The NAO team studies four main topics:
The functions of steroids, notably estrogens and progesterone, on adult neurogenesis in the brain of zebrafish.
We study both embryonic and adult neurogenesis. We also look into the mechanisms underlying brain repair in a model of mechanical lesion developed in the lab. The rationale for using zebrafish is that:
- fish are the champions of adult neurogenesis
- the brain of fish has an exceptional capacity to produce neurosteroids
- neurosteroids are produced in brain stem cells, i.e. radial glial cells
Understanding the role of estrogens in the regulation of neurogenesis in the normal or injured adult brain represents hopes of new therapeutic procedures at aiming stimulating the processes of endogenous neurogenesis.
The synthesis of neurosteroids and the steroid targets in the brain of zebrafish
In vertebrates, the brain is well known for being a target for blood-borne peripheral steroid hormones or for steroids produced locally from peripheral precursors. The hypothesis that steroids can be produced entirely within the brain was first raised in the early 80s, and documented for pregnenolone and dehydroepiandrosterone (DHEA). This prompted the development of an active research field aiming at better understanding the capacity of the brain to produce steroids and the functions of these so-called “neurosteroids”. In mammals, it is now recognized that a variety of steroids, including sex steroids, can be produced from cholesterol in certain brain regions. This part of our project examines the sites of expression of the steroidogenic enzymes in the brain of zebrafish. We also study the sites of expression of steroid nuclear and membrane receptors .
The central control of reproduction in the brain of teleosts.
We mainly focus on the GnRH and Kisspeptins systems and their interactions. These two neuropeptides play central roles in the control of reproductive functions. We also look at the effects of steroids, mainly estrogens, on these neuroendocrine circuits. Such studies are interesting on an evolutive point of view by looking at how the mechanisms controlling reproduction have emerged from invertebrates and evolved in vertebrates.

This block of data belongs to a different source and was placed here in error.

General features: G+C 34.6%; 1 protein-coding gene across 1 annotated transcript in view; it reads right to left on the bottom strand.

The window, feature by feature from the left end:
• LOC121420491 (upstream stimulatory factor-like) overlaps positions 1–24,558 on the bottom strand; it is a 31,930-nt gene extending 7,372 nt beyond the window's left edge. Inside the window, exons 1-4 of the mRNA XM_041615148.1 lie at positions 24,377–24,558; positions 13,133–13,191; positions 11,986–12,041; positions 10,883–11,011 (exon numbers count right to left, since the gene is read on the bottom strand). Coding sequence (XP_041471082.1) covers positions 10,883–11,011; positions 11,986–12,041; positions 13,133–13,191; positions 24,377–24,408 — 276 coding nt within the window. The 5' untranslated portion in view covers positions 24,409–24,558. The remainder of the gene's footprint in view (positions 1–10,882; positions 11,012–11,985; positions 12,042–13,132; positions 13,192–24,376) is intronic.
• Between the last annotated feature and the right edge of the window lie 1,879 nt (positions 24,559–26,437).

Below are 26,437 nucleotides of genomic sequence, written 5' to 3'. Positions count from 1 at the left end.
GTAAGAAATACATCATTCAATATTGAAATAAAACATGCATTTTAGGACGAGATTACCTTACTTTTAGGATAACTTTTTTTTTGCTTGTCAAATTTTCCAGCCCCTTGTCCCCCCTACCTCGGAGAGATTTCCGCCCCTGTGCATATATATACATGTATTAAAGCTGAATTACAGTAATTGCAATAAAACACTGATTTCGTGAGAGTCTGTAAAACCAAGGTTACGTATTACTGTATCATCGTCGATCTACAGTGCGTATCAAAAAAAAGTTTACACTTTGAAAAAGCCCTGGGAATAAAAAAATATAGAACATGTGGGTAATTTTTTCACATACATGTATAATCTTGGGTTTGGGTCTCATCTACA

This research also permits to better understand the mechanisms controlling reproduction in captive fish, leading to improve technologies to control puberty and sexual maturation. This work is supported by the European Union, notably the LIFECYCLE project (http://www.lifecycle-fp7.eu/).
The effects of Endocrine Disrupting Chemicals (EDCs) on neurogenesis and the neuroendocrine circuits
Fishes in general have already shown their usefulness for the evaluation of the effects of environmental contaminants in real world conditions. In our lab, we study the effects of endocrine disrupting chemicals (EDCs) on neurogenesis and the neuroendocrine circuits. We also aim at developing techniques that permit to identify such chemicals in vivo and in vitro. We have characterized the cyp19a1b gene as an outstanding biomarker of zenoestrogen exposure and we have developed in vivo and in vitro screening tests permitting to screen chemicals of complex mixtures for estrogenic activities. It is important to mention that the OECD selected embryos of fishes and amphibians as potential alternatives that permit screening early EDC effects in vertebrate models.